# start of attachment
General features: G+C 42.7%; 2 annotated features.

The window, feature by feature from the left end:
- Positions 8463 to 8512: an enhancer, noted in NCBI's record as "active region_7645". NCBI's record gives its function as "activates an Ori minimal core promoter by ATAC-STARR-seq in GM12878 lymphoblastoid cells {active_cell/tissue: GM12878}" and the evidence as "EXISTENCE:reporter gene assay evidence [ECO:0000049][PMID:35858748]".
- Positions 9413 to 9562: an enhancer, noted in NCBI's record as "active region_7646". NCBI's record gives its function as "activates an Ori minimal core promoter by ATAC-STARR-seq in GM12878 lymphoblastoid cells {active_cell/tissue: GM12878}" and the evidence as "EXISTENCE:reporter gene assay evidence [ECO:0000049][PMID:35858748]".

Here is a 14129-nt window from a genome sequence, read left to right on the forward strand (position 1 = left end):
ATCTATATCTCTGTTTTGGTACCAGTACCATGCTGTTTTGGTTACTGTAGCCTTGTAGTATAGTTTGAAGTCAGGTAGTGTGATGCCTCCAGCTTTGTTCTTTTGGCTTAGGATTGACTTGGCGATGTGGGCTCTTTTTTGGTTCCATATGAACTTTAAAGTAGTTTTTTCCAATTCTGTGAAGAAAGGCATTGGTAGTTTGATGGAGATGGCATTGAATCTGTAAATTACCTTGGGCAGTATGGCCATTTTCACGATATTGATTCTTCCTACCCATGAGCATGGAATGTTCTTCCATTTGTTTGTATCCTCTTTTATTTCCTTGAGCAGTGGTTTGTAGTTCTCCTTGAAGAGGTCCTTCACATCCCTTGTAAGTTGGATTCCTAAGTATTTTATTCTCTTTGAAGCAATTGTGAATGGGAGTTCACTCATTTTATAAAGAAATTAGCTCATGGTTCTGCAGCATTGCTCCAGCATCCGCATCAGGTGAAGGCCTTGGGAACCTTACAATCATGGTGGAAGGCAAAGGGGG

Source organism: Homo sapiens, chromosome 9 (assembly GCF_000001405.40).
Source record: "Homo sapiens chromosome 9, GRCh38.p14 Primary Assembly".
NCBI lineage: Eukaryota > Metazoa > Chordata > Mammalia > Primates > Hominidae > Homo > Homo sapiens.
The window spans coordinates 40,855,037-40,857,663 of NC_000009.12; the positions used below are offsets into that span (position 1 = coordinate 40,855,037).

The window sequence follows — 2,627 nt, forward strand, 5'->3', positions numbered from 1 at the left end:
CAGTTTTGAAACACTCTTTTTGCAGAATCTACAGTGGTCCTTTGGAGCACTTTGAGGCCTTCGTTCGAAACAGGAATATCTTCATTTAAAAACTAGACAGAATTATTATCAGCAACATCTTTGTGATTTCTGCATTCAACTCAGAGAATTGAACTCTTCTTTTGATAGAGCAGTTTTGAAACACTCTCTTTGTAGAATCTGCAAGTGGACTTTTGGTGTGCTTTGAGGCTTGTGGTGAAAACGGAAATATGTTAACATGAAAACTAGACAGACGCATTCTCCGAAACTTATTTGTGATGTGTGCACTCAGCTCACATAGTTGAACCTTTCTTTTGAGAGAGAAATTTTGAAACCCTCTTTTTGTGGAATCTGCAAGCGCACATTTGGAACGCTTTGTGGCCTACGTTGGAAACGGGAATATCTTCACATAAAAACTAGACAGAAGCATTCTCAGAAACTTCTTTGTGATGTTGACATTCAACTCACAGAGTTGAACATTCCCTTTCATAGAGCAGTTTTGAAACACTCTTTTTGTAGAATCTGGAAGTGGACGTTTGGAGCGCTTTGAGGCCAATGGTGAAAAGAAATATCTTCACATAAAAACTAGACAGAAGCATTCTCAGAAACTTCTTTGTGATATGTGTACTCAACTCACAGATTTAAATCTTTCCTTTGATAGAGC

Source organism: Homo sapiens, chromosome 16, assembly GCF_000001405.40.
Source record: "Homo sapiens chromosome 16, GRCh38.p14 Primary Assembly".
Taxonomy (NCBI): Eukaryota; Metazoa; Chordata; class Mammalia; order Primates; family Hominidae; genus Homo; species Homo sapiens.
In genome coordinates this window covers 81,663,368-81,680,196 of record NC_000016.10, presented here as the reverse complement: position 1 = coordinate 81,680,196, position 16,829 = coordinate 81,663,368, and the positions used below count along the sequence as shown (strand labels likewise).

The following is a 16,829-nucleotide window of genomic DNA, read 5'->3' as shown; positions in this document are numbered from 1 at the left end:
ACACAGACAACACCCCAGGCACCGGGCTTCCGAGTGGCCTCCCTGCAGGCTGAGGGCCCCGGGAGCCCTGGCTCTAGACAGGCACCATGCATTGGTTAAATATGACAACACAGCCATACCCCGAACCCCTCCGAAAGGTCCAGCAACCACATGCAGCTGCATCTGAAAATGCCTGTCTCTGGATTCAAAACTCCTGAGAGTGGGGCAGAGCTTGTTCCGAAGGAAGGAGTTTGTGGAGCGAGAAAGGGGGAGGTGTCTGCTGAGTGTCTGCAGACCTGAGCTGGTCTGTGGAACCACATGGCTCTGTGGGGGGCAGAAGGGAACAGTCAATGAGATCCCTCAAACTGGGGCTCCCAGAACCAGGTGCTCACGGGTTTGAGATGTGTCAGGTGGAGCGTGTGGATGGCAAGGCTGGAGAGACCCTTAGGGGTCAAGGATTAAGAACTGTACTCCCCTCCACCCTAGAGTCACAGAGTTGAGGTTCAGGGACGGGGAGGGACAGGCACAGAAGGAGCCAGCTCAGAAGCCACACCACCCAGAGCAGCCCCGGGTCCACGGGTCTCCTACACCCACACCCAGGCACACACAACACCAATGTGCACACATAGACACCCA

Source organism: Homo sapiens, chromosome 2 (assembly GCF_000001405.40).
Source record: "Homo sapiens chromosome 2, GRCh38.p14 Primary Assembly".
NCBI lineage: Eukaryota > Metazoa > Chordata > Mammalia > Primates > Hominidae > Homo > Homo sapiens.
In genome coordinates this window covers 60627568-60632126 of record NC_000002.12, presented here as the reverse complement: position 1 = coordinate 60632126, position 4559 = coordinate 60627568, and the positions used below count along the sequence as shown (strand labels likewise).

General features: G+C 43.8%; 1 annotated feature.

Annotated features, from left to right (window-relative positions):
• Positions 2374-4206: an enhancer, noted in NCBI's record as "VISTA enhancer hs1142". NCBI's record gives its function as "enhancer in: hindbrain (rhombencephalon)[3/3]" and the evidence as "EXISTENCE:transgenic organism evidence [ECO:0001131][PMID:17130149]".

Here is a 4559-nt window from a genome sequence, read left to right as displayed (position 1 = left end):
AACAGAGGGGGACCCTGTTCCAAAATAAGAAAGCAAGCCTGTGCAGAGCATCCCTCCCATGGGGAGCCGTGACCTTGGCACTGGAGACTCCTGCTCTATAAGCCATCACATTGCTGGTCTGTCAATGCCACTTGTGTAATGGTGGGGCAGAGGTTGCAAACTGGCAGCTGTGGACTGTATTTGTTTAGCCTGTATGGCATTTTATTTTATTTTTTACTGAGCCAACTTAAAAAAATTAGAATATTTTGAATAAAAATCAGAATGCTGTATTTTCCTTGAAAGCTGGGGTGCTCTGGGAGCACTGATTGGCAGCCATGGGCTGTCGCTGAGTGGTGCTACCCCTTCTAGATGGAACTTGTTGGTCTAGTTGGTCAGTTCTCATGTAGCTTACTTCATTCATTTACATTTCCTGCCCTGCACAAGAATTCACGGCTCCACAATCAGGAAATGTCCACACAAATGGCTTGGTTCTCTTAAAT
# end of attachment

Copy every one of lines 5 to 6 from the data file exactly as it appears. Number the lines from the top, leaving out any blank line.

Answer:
Here is a 14129-nt window from a genome sequence, read left to right on the forward strand (position 1 = left end):
ATCTATATCTCTGTTTTGGTACCAGTACCATGCTGTTTTGGTTACTGTAGCCTTGTAGTATAGTTTGAAGTCAGGTAGTGTGATGCCTCCAGCTTTGTTCTTTTGGCTTAGGATTGACTTGGCGATGTGGGCTCTTTTTTGGTTCCATATGAACTTTAAAGTAGTTTTTTCCAATTCTGTGAAGAAAGGCATTGGTAGTTTGATGGAGATGGCATTGAATCTGTAAATTACCTTGGGCAGTATGGCCATTTTCACGATATTGATTCTTCCTACCCATGAGCATGGAATGTTCTTCCATTTGTTTGTATCCTCTTTTATTTCCTTGAGCAGTGGTTTGTAGTTCTCCTTGAAGAGGTCCTTCACATCCCTTGTAAGTTGGATTCCTAAGTATTTTATTCTCTTTGAAGCAATTGTGAATGGGAGTTCACTCATTTTATAAAGAAATTAGCTCATGGTTCTGCAGCATTGCTCCAGCATCCGCATCAGGTGAAGGCCTTGGGAACCTTACAATCATGGTGGAAGGCAAAGGGGG